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When community-based care is impossible: lessons from an AIDS hospice for ethnic minority women and children in northern Thailand.


Int Conf AIDS. 1998;12:604-5 (abstract no. 32414). Unique Identifier :

ISSUES: HIV infected ethnic minority women and children who cannot return to their communities of origin due to armed conflict between ethnic groups, cultural practices and gender inequality within tribal communities, or discrimination against former sex workers require a supportive community in which to live and die. PROJECT: The House of Love is a residential/hospice program for HIV ethnic minority women and their children who have no families or communities to which they can return. The center is staffed by ethnic minority women, most of whom are also HIV infected who understand the languages and cultures of the residents. Activities include teaching about proper physical care, child care and nutrition, providing a means to make a small income, provision of emotional and spiritual care, and provision of care for children who have become orphaned. The women take care of each other under the direction of an ethnic minority nurse. Through partnering with a community-based NGO which provides support for home care within ethnic minority villages, the center also provides temporary shelter for women until they can be reintegrated into their communities. RESULTS: The House of Love has empowered ethnic minority women living with HIV/AIDS to care for themselves and others, to tell their stories so that they can become a resource for AIDS prevention within ethnic minority communities, to provide a home for for orphaned children, and to create a supportive, caring community for women and children in their final stages of AIDS. LESSONS LEARNED: Ethnic minority women living with HIV/AIDS, and who have no family or community support, can be helped to create a supportive community in which they provide care for each other.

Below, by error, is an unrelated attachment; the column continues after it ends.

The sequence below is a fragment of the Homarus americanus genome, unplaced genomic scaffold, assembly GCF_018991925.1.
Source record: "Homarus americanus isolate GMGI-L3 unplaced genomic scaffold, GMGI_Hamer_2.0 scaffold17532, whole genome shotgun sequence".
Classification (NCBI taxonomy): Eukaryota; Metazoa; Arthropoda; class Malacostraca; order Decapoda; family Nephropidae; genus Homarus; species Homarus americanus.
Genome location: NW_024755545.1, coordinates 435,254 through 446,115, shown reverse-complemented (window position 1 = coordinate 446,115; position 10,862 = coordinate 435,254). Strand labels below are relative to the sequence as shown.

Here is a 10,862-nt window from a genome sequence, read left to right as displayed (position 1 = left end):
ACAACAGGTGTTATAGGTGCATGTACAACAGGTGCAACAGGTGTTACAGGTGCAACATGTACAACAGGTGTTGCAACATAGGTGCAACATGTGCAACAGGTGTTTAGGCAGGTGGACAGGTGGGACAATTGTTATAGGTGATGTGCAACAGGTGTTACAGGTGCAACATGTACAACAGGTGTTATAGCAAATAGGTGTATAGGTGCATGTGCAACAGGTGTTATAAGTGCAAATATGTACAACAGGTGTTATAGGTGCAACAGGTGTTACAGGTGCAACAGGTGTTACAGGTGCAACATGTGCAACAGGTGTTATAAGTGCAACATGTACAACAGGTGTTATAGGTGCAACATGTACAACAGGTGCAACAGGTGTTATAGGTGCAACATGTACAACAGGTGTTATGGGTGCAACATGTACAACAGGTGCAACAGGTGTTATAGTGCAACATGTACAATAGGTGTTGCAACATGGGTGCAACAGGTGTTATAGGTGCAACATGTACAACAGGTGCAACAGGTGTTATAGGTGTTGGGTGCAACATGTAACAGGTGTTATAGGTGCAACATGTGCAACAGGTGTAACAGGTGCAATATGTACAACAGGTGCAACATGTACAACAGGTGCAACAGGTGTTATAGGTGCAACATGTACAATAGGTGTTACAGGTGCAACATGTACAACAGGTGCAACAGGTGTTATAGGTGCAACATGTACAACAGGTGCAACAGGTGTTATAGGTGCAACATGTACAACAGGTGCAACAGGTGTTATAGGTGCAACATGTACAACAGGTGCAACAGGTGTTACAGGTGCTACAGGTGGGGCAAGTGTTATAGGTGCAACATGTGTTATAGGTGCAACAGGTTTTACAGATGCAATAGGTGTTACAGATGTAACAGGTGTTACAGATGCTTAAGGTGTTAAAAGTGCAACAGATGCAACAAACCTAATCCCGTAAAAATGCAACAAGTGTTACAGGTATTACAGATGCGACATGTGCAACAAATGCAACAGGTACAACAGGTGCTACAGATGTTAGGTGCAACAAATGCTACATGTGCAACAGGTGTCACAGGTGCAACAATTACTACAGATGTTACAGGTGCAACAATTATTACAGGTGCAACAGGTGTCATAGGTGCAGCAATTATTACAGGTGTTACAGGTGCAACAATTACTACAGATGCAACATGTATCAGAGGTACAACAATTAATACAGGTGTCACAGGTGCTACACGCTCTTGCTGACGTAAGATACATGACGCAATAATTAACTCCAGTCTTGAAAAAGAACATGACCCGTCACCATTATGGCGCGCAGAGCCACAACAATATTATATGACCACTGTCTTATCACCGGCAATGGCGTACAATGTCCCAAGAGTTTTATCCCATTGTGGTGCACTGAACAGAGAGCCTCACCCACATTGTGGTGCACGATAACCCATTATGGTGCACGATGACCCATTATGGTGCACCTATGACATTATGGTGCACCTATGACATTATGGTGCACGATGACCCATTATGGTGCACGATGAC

MEETING ABSTRACTS Adult Child Cultural Characteristics Female Foster Home Care *Hospices Human HIV Infections/REHABILITATION/*THERAPY *Minority Groups Patient Education Prejudice Prostitution Self Care Social Support Thailand War


Information in this article was accurate in December 30, 1998. The state of the art may have changed since the publication date. This material is designed to support, not replace, the relationship that exists between you and your doctor. Always discuss treatment options with a doctor who specializes in treating HIV.